UNT TAMS students named 2024 Goldwater Scholars for research in AI and chemistry

Monday, June 17, 2024

Sarang Goel and Ramya Motati

UNT Texas Academy of Mathematics and Science, Sarang Goel and Ramya Motati named 2024 Goldwater Scholars

DENTON (UNT), Texas — Sarang Goel and Ramya Motati, two students from the Texas Academy of Mathematics and Science (TAMS) at the University of North Texas, have been named as 2024 Goldwater Scholars in recognition of their work in the fields of artificial intelligence and solvation chemistry.

The Goldwater Scholarship is a nationally competitive award for students pursuing careers in STEM fields. Including this year’s winners, UNT has had a total number of 73 Goldwater Scholars over the years.

Sarang Goel

Sarang Goel has been using AI to detect freezing of gait in patients with Parkinson’s disease. Patients wear a device that monitors any changes in movement, which can assist patients suffering from freezing of gait through vibrating specific parts of the body.

Sarang, a senior at TAMS, got the idea while attending the MIT Research Summer Institute program, where he was only one of 63 students across the country to get an invitation.

“The principal investigator of the lab was discussing different ideas and different problems that they had encountered,” Sarang said. “It was a project that I took over as part of that lab.”

UNT TAMS students, Sarang Goel and Ramya MotatiAdditionally, Sarang has independently developed low cost, AI-based eyeglasses for patients with visual impairments. Using a combination of custom hardware and AI, the eyeglasses are designed to lead users from one location to another while avoiding any obstacles in their path.

“I have a visually impaired family friend, and I’ve watched her struggle with visual impairment over the last five years,” Sarang said. “I wanted to help, so I decided to create a device that could assist her with navigation.”

Guiding Sarang along his scientific journey is his mentor Saraju Mohanty, professor of computer science and engineering. They met when Sarang was attending the TAMS Early Summer Research program, where he was assigned to Mohanty’s Smart Electronics Systems Lab.

“Sarang is the best undergraduate student whom I have mentored in last 20 years,” Mohanty said. “Sarang uses his ingenuity and determination to develop creative solutions to challenges, always outperforming my expectations.”

Once he graduates from TAMS, Sarang plans to attend Stanford University to earn bachelor’s and master’s degrees in computer science. With his status as a Goldwater Scholar, he’s confident he can succeed.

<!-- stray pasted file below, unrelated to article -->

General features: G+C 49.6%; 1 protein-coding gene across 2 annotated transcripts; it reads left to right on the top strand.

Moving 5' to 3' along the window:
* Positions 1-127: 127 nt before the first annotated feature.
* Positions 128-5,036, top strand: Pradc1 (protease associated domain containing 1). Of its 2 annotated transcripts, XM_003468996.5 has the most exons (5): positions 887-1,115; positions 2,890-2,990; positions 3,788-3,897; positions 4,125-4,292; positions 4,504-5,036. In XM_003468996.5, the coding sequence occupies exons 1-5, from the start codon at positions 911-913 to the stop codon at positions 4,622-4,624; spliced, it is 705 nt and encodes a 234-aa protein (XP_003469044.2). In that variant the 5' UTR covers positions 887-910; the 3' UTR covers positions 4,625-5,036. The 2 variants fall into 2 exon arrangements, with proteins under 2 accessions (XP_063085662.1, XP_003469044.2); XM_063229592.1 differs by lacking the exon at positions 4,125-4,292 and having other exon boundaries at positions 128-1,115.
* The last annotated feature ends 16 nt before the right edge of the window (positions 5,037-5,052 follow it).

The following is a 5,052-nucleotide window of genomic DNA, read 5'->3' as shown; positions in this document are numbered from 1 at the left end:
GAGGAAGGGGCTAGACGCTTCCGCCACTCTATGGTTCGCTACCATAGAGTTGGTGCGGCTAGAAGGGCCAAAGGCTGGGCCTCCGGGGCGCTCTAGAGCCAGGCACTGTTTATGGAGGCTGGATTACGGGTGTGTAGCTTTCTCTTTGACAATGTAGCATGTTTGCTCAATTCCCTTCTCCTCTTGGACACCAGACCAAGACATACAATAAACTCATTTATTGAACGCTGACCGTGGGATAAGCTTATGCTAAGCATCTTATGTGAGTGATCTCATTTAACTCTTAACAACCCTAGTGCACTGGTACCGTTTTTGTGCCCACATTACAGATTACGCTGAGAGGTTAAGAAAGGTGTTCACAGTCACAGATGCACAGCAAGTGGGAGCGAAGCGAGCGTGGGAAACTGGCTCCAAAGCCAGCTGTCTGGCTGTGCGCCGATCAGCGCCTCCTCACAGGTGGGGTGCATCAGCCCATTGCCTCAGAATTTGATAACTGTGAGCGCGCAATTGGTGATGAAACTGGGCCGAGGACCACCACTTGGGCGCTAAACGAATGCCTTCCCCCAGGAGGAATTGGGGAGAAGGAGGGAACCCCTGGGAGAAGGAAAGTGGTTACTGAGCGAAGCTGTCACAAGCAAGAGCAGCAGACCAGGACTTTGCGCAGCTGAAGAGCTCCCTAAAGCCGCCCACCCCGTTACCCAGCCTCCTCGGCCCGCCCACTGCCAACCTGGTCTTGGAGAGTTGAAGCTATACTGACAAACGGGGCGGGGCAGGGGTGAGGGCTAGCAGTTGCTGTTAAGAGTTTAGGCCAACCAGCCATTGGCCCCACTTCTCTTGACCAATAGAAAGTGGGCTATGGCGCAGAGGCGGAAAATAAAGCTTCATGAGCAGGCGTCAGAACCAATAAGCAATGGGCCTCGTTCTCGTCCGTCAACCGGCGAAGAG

“It’s really inspiring to see how the work I did was recognized and it definitely motivates me to keep going forward with research in the future,” Sarang said.

Ramya Motati

Ramya Motati, a TAMS senior, aims to improve the dosage precision of drugs containing pseudocyclic compounds, such as amino acids, using a solvation parameter she developed.

Ramya has received the guidance of chemistry professor William Acree, Jr. as well as Amir Jafari, associate professor of biomedical engineering.

“Ramya is one of the top undergraduate students that I have mentored in my 42 years of academia,” Acree said. “She is a very intelligent and creative individual who has the ability to work both independently and as a member of a research team.”

Ramya’s ultimate goal is to pursue a Ph.D. in biomedical engineering so she can study in the field of rehabilitative orthopedic technology. Inspired by her time in track and field, she hopes to improve the quality of care for others like her.

“I actually tore my ACL while in athletics, and I began to be exposed to the world of biotech when I personally was going through rehabilitation,” Ramya said. “While I was looking at these innovations, I began to be inspired and lean toward doing research in biotech.”

Ramya has been published as a co-author in 10 research publications. One such article was even published in Liquids, an international journal focusing on all aspects of liquid material research.

Equipped with the tools that TAMS gave her, as well as the honors that being a Goldwater Scholar brings, Ramya is hopeful for the journey ahead.

“I’m really honored to have this award,” Ramya said. “It means a lot because it not only represents the work that I have done, but also my mentors who have helped me come all this way.”

At UNT, Goldwater nominees emerge from a competitive process overseen by James Duban, associate dean for research and national scholarships in TAMS and the Honors College, and a multidisciplinary committee of faculty members. These members are: Tom Cundari, professor of chemistry; Jannon Fuchs, professor of biology; Chris Littler, professor of physics and Thomas Scharf, professor of materials science and engineering.

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From UNT News – TAMS